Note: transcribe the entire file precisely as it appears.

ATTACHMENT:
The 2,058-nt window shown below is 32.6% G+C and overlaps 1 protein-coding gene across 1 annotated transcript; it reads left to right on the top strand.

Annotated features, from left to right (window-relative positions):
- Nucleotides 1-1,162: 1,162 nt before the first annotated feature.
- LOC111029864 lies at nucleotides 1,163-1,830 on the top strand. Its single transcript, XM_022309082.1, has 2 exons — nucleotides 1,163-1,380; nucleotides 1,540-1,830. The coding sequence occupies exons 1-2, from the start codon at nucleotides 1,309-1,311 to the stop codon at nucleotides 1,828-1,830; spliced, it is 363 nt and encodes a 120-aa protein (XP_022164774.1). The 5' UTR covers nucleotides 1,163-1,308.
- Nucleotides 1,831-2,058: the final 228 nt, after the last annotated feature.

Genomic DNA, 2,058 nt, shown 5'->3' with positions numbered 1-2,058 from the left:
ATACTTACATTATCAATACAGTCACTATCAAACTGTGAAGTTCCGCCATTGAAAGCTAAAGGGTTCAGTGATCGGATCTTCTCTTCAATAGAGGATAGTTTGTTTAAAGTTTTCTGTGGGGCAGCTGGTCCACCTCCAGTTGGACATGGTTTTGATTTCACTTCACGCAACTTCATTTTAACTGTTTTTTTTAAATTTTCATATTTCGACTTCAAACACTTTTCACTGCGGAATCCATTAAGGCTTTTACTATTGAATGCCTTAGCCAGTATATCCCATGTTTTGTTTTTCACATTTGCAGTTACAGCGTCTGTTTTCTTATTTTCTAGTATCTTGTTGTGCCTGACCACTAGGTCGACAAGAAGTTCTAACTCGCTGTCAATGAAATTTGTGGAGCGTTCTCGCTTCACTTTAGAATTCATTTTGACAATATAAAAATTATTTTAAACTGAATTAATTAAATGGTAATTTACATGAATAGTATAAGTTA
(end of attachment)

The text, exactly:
The 2,058-nt window shown below is 32.6% G+C and overlaps 1 protein-coding gene across 1 annotated transcript; it reads left to right on the top strand.

Annotated features, from left to right (window-relative positions):
- Nucleotides 1-1,162: 1,162 nt before the first annotated feature.
- LOC111029864 lies at nucleotides 1,163-1,830 on the top strand. Its single transcript, XM_022309082.1, has 2 exons — nucleotides 1,163-1,380; nucleotides 1,540-1,830. The coding sequence occupies exons 1-2, from the start codon at nucleotides 1,309-1,311 to the stop codon at nucleotides 1,828-1,830; spliced, it is 363 nt and encodes a 120-aa protein (XP_022164774.1). The 5' UTR covers nucleotides 1,163-1,308.
- Nucleotides 1,831-2,058: the final 228 nt, after the last annotated feature.

Genomic DNA, 2,058 nt, shown 5'->3' with positions numbered 1-2,058 from the left:
ATACTTACATTATCAATACAGTCACTATCAAACTGTGAAGTTCCGCCATTGAAAGCTAAAGGGTTCAGTGATCGGATCTTCTCTTCAATAGAGGATAGTTTGTTTAAAGTTTTCTGTGGGGCAGCTGGTCCACCTCCAGTTGGACATGGTTTTGATTTCACTTCACGCAACTTCATTTTAACTGTTTTTTTTAAATTTTCATATTTCGACTTCAAACACTTTTCACTGCGGAATCCATTAAGGCTTTTACTATTGAATGCCTTAGCCAGTATATCCCATGTTTTGTTTTTCACATTTGCAGTTACAGCGTCTGTTTTCTTATTTTCTAGTATCTTGTTGTGCCTGACCACTAGGTCGACAAGAAGTTCTAACTCGCTGTCAATGAAATTTGTGGAGCGTTCTCGCTTCACTTTAGAATTCATTTTGACAATATAAAAATTATTTTAAACTGAATTAATTAAATGGTAATTTACATGAATAGTATAAGTTA